News

Edwards raises his anti-war stand

Rob Christensen
McClatchy Newspapers

RALEIGH, N.C. - Democratic presidential candidate John Edwards stepped up his anti-war opposition Wednesday, calling for Congress to cut off funding for any troops in Iraq beyond the 100,000 troop level.

Edwards said such a move was the only way to prevent President Bush from putting another 20,000 U.S. troops in Iraq. He also called for withdrawing all combat troops over the next 12 to 18 months.

"We don't need debate," Edwards, a former senator, said in a statement released by his campaign headquarters in Chapel Hill. "We don't need non-binding resolutions. We need to end this war, and Congress has the power to do it. They should use it now."

Edwards's comments come at a time when the U.S. House is debating the president's war policy. A USA TODAY/Gallup Poll released Tuesday found overwhelming support for congressional action to cap the number of U.S. troops in Iraq and set a timetable to bring them home by the end of next year.

Edwards has been positioning himself as the leading anti-war figure in the Democratic presidential primary. In what has been seen as an attack on his Democratic primary opponents, Edwards has said "silence is betrayal" on Iraq.

He has said that his own vote as a North Carolina senator to authorize the war was a mistake.

Edwards says there is only a political solution to the war in Iraq, in which all parties and regional powers are involved in mapping the country's future.

Edwards' plan would:

+ Cap funding for troops at 100,000 troops and begin the immediate draw down of 40,000 to 50,000 combat troops.

+ Prohibit funding to deploy US troops to Iraq that do not meet readiness standards.

+ Require a complete withdrawal of combat troops in 12 to 18 months without leaving behind any permanent US military bases.

After withdrawal, Edwards said, the U.S. should keep sufficient forces in the region to contain the conflict and "ensure that instability in Iraq does not spill over and create a regional war, a terrorist haven or spark a genocide."

Music


Books


Film


Recent
Music

12 Essential Performances from New Orleans' Piano "Professors"

New Orleans music is renowned for its piano players. Here's a dozen jams from great Crescent City keyboardists, past and present, and a little something extra.

Music

Jess Williamson Reimagines the Occult As Source Power on 'Sorceress'

Folk singer-songwriter, Jess Williamson wants listeners to know magic is not found in tarot cards or mass-produced smudge sticks. Rather, transformative power is deeply personal, thereby locating Sorceress as an indelible conveyor of strength and wisdom.

By the Book

Flight and Return: Kendra Atleework's Memoir, 'Miracle Country'

Although inconsistent as a memoir, Miracle Country is a breathtaking environmental history. Atleework is a shrewd observer and her writing is a gratifying contribution to the desert-literature genre.

Music

Mark Olson and Ingunn Ringvold Celebrate New Album With Performance Video (premiere)

Mark Olson (The Jayhawks) and Ingunn Ringvold share a 20-minute performance video that highlights their new album, Magdalen Accepts the Invitation. "This was an opportunity to perform the new songs and pretend in a way that we were still going on tour because we had been so looking forward to that."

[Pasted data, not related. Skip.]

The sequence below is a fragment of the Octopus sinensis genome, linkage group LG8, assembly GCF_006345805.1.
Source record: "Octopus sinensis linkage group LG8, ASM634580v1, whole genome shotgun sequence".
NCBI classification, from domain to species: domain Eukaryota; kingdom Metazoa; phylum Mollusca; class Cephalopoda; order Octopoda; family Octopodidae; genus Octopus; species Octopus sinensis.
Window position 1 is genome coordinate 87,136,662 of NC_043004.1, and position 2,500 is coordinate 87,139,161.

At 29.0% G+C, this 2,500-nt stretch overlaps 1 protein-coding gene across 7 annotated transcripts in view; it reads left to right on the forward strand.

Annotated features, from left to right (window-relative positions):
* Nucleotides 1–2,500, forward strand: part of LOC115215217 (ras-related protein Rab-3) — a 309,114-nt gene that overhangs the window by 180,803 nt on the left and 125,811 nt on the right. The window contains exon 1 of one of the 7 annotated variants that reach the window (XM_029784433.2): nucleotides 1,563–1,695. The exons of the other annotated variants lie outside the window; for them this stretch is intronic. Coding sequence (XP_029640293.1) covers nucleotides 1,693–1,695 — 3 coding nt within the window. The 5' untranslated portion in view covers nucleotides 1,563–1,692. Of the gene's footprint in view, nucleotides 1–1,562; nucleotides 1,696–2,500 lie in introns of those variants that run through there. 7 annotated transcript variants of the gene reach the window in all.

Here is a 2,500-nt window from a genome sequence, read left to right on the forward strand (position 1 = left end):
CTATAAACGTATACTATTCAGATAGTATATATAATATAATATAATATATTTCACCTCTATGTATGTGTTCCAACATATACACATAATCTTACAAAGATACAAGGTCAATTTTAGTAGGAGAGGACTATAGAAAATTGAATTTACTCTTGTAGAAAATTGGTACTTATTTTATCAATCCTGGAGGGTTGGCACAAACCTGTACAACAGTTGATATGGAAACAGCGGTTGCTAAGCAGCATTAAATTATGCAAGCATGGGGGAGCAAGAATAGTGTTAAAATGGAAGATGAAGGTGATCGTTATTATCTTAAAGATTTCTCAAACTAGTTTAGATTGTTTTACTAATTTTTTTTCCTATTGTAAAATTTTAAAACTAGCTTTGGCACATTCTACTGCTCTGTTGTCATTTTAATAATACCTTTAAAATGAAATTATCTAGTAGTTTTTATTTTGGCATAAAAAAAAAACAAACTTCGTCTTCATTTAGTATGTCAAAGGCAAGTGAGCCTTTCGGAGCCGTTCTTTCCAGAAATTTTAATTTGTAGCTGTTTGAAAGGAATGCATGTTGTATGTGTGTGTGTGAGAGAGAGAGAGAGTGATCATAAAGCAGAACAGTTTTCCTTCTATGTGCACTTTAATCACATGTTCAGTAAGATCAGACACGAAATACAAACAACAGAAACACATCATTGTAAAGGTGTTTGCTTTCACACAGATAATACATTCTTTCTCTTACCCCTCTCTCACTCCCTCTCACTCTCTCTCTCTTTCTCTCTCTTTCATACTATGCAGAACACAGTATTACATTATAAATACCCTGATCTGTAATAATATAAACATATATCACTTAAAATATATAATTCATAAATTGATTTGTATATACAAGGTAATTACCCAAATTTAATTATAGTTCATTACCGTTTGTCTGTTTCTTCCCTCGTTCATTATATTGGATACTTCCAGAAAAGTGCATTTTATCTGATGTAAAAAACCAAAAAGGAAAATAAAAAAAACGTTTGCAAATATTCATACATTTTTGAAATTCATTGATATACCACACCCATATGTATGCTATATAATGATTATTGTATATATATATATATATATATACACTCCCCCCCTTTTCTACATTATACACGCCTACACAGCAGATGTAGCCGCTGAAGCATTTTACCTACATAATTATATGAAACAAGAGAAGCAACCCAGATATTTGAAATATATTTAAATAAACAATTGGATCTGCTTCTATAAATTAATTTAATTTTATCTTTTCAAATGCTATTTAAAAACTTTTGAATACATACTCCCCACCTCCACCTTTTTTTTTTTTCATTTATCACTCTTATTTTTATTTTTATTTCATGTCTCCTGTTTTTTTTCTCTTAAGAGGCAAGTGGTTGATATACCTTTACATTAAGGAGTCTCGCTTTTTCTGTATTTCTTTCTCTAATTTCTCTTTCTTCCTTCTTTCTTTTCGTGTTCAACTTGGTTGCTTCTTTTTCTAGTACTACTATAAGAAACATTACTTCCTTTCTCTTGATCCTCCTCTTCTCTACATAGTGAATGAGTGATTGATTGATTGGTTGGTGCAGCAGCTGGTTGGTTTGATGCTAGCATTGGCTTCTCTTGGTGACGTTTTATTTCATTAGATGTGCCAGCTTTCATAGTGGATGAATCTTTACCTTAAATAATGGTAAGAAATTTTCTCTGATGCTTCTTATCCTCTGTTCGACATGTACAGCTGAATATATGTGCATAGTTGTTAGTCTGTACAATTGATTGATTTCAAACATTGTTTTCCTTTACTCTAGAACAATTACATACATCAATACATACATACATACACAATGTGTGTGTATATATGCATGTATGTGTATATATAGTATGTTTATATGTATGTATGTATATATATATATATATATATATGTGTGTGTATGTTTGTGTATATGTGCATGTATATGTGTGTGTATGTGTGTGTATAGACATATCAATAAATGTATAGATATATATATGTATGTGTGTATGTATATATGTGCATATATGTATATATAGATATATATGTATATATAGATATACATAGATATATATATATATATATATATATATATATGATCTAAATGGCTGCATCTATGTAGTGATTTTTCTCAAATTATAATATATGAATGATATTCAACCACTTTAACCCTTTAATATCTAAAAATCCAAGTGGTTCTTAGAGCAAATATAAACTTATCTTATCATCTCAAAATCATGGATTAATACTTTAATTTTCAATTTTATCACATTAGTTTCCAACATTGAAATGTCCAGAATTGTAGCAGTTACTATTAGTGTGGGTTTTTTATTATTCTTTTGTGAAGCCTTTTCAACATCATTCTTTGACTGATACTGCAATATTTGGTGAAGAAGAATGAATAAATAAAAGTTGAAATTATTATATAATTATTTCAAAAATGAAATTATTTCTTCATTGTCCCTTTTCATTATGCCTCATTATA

Music

David Grubbs and Taku Unami Collaborate on the Downright Riveting 'Comet Meta'

Comet Meta is a brilliant record full of compositions and moments worthy of their own accord, but what's really enticing is that it's not only by David Grubbs but of him. It's perhaps the most emotive, dream-like, and accomplished piece of Grubbsian experimental post-rock.

Music

On Their 2003 Self-Titled Album, Buzzcocks Donned a Harder Sound and Wore it With Style and Taste

Buzzcocks, the band's fourth album since their return to touring in 1989, changed their sound but retained what made them great in the first place

Reading Pandemics

Chaucer's Plague Tales

In 18 months, the "Great Pestilence" of 1348-49 killed half of England's population, and by 1351 half the population of the world. Chaucer's plague tales reveal the conservative edges of an astonishingly innovative medieval poet.

Music

Country's Jaime Wyatt Gets in Touch With Herself on 'Neon Cross'

Neon Cross is country artist Jaime Wyatt's way of getting in touch with all the emotions she's been going through. But more specifically, it's about accepting both the past and the present and moving on with pride.

Music

Counterbalance 17: Public Enemy - 'It Takes a Nation of Millions to Hold Us Back'

Hip-hop makes its debut on the Big List with Public Enemy’s meaty, beaty manifesto, and all the jealous punks can’t stop the dunk. Counterbalance’s Klinger and Mendelsohn give it a listen.

Music

Sondre Lerche and the Art of Radical Sincerity

"It feels strange to say it", says Norwegian pop artist Sondre Lerche about his ninth studio album, "but this is the perfect time for Patience. I wanted this to be something meaningful in the middle of all that's going on."

Books

How the Template for Modern Combat Journalism Developed

The superbly researched Journalism and the Russo-Japanese War tells readers how Japan pioneered modern techniques of propaganda and censorship in the Russo-Japanese War.

Film

From Horrifying Comedy to Darkly Funny Horror: Bob Clark Films

What if I told you that the director of one of the most heartwarming and beloved Christmas movies of all time is the same director as probably the most terrifying and disturbing yuletide horror films of all time?

Reviews
Collapse Expand Reviews

Features
Collapse Expand Features
PM Picks
Collapse Expand Pm Picks

© 1999-2020 PopMatters.com. All rights reserved.
PopMatters is wholly independent, women-owned and operated.